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Manojlo Milovanovic svedocenje 1

Manojlo Milovanovic svedocenje 1

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svedočenje generala Manojla Milovanovića, načelnika GŠ VRS u Hagu
svedočenje generala Manojla Milovanovića, načelnika GŠ VRS u Hagu

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Published by: lbaturan on Sep 17, 2010
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19 Q. Go ahead, General.

20 A. To make a long story short, let me put it this way: At the

21 beginning of the war, we all called each other names. The Muslims and the

22 Croats called us Chetniks. We called Muslims the Turks. And we called

23 the Croats Ustasha. That is the way it was. I can't see the initials

24 here. I don't know who drafted this document. But I suppose that the

25 document was drafted by somebody who just continued that practice.

Tuesday, 29 May 2007

Case No. IT-05-88-T

Witness: Manojlo Milovanovic (Open Session)

Page 160

Examination by Mr. McCloskey

1 However, my experience tells me that Muslims who are of Slav

2 origin were not offended if they were called Turks because they identified

3 themselves with Muslims of Islamic origin, whereas the Serbs were insulted

4 by the term Chetniks, and let me not go into explaining why. And Croats

5 equally were offended by the term Ustasha.

6 I do not have an explanation as to how this word could find its

7 way to the report. I suppose that one of the authors, somebody who

8 drafted the letter -- I'm sure it wasn't Miletic, I don't know actually --

9 used this word "Turks," I don't know why. But there is another side to

10 this coin and that is why somebody from the leadership or the military

11 command did not react or maybe they did but I don't know about that. This

12 is just my opinion, the only thing I can share with you as to how this

13 word came into the report.

14 Q. All right. And let's go to another series of documents. I'll

15 just ask you about one and they are called directives, something that I

16 know we have talked about before. Can you tell us what these directives

17 were that came from the president or General Mladic? Just generally tell

18 us and then we'll get to a couple of them.

19 A. These directives are documents issued by the Supreme Command.

20 They are political documents, war policy documents, rather than anything

21 else. They are recommendations or requests by the Supreme Command to the

22 armed forces. And they are documents that define the axes of activities

23 of the armed forces in a long run and they usually apply to the armed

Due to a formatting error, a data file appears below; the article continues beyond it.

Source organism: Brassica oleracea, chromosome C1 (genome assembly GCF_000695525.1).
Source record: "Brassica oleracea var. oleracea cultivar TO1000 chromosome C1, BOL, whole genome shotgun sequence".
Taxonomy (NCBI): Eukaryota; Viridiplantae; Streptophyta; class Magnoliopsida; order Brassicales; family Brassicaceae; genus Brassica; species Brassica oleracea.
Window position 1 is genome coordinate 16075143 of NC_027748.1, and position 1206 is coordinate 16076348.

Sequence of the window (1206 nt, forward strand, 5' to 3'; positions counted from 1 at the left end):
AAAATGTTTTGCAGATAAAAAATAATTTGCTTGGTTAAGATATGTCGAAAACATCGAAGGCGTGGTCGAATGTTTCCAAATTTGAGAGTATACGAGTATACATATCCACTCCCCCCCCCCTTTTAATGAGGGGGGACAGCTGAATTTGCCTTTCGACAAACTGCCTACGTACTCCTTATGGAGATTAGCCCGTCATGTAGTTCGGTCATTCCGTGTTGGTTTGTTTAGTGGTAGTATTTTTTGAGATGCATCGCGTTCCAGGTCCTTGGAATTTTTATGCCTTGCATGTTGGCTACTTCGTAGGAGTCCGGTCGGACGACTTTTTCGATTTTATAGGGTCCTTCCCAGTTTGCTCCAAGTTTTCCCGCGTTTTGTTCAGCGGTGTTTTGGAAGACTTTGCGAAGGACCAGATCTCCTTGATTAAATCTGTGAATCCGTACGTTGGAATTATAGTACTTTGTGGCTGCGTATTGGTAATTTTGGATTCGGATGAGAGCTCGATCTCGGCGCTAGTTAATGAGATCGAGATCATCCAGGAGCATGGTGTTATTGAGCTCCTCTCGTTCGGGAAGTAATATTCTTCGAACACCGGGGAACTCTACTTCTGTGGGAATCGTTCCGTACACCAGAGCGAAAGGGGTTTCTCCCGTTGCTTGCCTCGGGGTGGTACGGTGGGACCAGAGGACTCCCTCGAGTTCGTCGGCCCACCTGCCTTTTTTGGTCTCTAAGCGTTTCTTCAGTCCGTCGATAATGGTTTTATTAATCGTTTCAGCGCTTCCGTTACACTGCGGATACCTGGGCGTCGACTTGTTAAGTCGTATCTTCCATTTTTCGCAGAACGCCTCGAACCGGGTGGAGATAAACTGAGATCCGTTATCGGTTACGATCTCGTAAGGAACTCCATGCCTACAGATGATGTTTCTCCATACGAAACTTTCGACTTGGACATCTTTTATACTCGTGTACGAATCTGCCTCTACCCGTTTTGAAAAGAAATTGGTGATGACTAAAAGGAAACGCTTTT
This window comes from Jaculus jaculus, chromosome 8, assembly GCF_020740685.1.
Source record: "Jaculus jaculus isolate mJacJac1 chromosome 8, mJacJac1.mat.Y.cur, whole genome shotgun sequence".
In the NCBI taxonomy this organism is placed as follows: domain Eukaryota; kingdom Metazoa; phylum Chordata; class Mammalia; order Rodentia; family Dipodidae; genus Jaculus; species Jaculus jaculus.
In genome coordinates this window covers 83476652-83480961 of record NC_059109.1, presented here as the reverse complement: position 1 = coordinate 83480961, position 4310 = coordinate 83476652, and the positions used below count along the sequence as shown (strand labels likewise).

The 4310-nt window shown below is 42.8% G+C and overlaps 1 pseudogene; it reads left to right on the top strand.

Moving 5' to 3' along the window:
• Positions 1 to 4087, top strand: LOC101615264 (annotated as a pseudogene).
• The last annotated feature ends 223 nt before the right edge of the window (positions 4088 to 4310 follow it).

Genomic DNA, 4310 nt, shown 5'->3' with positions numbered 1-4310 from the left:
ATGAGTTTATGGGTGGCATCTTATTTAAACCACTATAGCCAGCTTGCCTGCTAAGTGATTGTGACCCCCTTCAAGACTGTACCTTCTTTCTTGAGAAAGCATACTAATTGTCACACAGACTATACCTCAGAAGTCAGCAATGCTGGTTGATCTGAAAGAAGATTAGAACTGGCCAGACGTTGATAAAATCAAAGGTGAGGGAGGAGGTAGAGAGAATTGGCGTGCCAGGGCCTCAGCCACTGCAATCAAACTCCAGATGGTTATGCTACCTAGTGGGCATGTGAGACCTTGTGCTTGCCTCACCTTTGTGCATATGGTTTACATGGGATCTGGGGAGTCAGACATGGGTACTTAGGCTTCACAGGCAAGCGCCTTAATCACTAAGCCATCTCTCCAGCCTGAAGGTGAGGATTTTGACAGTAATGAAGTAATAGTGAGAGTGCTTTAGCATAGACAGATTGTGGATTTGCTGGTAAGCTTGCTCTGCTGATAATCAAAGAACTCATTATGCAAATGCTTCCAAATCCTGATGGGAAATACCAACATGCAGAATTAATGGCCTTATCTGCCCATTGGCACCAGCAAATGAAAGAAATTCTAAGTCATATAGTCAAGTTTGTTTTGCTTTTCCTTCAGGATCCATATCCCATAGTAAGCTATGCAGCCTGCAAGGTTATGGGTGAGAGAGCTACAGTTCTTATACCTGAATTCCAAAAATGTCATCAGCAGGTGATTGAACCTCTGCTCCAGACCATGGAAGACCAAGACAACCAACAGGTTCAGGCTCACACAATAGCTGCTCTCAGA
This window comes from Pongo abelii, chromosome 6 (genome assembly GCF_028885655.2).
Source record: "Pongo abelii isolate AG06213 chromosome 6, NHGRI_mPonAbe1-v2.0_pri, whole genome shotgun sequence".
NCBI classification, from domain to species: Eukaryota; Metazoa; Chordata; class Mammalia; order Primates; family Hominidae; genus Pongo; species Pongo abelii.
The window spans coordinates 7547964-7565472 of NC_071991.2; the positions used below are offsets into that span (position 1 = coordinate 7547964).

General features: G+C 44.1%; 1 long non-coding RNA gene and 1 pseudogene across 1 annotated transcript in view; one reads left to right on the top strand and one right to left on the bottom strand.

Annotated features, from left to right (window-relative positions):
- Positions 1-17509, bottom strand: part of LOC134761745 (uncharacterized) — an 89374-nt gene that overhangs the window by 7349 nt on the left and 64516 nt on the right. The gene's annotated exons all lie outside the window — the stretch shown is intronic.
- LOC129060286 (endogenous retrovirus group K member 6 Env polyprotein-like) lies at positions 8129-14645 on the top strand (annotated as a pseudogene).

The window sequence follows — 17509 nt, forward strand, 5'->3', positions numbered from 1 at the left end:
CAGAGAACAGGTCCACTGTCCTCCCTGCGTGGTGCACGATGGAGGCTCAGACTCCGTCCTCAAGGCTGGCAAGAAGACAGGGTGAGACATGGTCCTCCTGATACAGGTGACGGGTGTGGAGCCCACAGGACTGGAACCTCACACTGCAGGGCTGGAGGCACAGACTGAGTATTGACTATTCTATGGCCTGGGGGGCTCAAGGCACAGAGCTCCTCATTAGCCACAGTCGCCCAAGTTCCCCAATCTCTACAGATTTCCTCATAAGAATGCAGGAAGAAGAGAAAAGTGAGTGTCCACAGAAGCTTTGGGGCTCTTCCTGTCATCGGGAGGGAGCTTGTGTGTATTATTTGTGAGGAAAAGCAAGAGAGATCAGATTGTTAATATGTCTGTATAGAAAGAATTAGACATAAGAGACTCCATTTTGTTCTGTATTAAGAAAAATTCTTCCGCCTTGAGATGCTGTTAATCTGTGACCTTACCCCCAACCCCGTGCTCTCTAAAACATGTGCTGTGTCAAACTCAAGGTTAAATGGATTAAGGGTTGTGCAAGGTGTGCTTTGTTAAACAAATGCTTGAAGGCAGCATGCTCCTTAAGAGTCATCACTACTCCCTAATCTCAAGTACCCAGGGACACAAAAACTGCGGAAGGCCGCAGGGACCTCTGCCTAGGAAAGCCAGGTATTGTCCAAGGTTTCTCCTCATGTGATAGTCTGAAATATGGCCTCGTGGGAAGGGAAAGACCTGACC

24 forces as the biggest part of the armed -- or of the army or of the

25 military.

Tuesday, 29 May 2007

Case No. IT-05-88-T

Witness: Manojlo Milovanovic (Open Session)

Page 161

Examination by Mr. McCloskey

1 The directives were drafted in the following way: The Supreme

2 Command, through the Supreme Commander, talks to the team that is going to

3 be in charge of the directive and gives the team guidelines, either in the

4 written form, featuring some tasks or prospects for the army activities,

5 or this can be orally conveyed to the commander or to the person who will

6 be the directive team leader. That person jots down the guidelines and

7 then drafts the directive as a document.

8 Since our Supreme Command was not technically or in any other way

9 equipped to deal with military issues, they did not have the necessary

10 personnel which the Ministry of Defence had, and they were supposed to do

11 that, this job was handed down to the Main Staff. And the authors of all

12 these directives, maybe with one or two exceptions, the authors of all

13 these directives were members of the Main Staff. When an author using his

14 knowledge and capabilities drafts a directive, he sends it back to the

15 Supreme Command as a draft. The Supreme Command then analyses it, takes

16 out what is not necessary, adds what they deem necessary, and with certain

17 remarks and notes, they return it to the author.

18 The author then enters all the corrections, as ordered, comes up

19 with a final version. That is again returned to the Supreme Commander for

20 his signature. It is not up to me to say this, but I believe that the

21 Supreme Command should have met before any directive is signed and agree

22 with it by a show of hands, by voting, and then give it to the commander

23 to sign. When the Supreme Commander signs it, the responsibility for the

24 validity of the directive lies in the hands of the Supreme Command. The

25 Supreme Command can then send the directive to the Main Staff in its

Tuesday, 29 May 2007

Case No. IT-05-88-T

Witness: Manojlo Milovanovic (Open Session)

Page 162

Examination by Mr. McCloskey

1 entirety or he can send only its part to the Main Staff.

2 Pursuant to what they receive from the Supreme Command, the Main

3 Staff then issues their order, not directives but orders, and an order of

4 the Main Staff goes for execution to the corps command. It is the Main

5 Staff order rather than the directive that was signed by the Supreme

6 Commander.

7 Q. Okay. Let's go to one of these directives that you and I have

8 talked about before. It's number 65 ter 29. It's dated 19 November

9 1992. It's known as directive operational number 4, and if we could go

10 to -- let's just show you the first page of that so it --

11 JUDGE AGIUS: In the meantime, Madam Fauveau?

12 MS. FAUVEAU: [Interpretation] Mr. President, I don't know why the

13 Prosecution refers to the directive dated 19 November 1992. This is

14 beyond the scope of the indictment. I believe that there are other

15 directives that are more pertinent, more relevant for this case.

16 JUDGE AGIUS: Yes, Mr. McCloskey? Unless you're going to offer

17 Madam Fauveau to exchange seats.

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